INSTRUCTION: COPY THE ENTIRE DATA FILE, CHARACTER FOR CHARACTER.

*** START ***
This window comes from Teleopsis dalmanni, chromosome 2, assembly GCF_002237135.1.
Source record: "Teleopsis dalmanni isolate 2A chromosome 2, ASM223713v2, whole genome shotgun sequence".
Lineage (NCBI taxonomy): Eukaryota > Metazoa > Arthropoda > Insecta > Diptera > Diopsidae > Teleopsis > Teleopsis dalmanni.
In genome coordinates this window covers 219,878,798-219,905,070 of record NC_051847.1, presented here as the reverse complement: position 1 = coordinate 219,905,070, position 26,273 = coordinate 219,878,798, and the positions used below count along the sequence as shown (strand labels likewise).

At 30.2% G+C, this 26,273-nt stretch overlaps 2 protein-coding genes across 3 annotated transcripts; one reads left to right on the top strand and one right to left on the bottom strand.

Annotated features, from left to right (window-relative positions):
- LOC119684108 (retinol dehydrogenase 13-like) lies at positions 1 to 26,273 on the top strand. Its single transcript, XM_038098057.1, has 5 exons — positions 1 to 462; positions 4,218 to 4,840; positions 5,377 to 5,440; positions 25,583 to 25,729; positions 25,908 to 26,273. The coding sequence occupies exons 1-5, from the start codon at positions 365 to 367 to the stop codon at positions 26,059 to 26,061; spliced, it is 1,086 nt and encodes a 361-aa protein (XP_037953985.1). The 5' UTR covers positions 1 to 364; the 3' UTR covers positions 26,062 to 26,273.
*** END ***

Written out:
This window comes from Teleopsis dalmanni, chromosome 2, assembly GCF_002237135.1.
Source record: "Teleopsis dalmanni isolate 2A chromosome 2, ASM223713v2, whole genome shotgun sequence".
Lineage (NCBI taxonomy): Eukaryota > Metazoa > Arthropoda > Insecta > Diptera > Diopsidae > Teleopsis > Teleopsis dalmanni.
In genome coordinates this window covers 219,878,798-219,905,070 of record NC_051847.1, presented here as the reverse complement: position 1 = coordinate 219,905,070, position 26,273 = coordinate 219,878,798, and the positions used below count along the sequence as shown (strand labels likewise).

At 30.2% G+C, this 26,273-nt stretch overlaps 2 protein-coding genes across 3 annotated transcripts; one reads left to right on the top strand and one right to left on the bottom strand.

Annotated features, from left to right (window-relative positions):
- LOC119684108 (retinol dehydrogenase 13-like) lies at positions 1 to 26,273 on the top strand. Its single transcript, XM_038098057.1, has 5 exons — positions 1 to 462; positions 4,218 to 4,840; positions 5,377 to 5,440; positions 25,583 to 25,729; positions 25,908 to 26,273. The coding sequence occupies exons 1-5, from the start codon at positions 365 to 367 to the stop codon at positions 26,059 to 26,061; spliced, it is 1,086 nt and encodes a 361-aa protein (XP_037953985.1). The 5' UTR covers positions 1 to 364; the 3' UTR covers positions 26,062 to 26,273.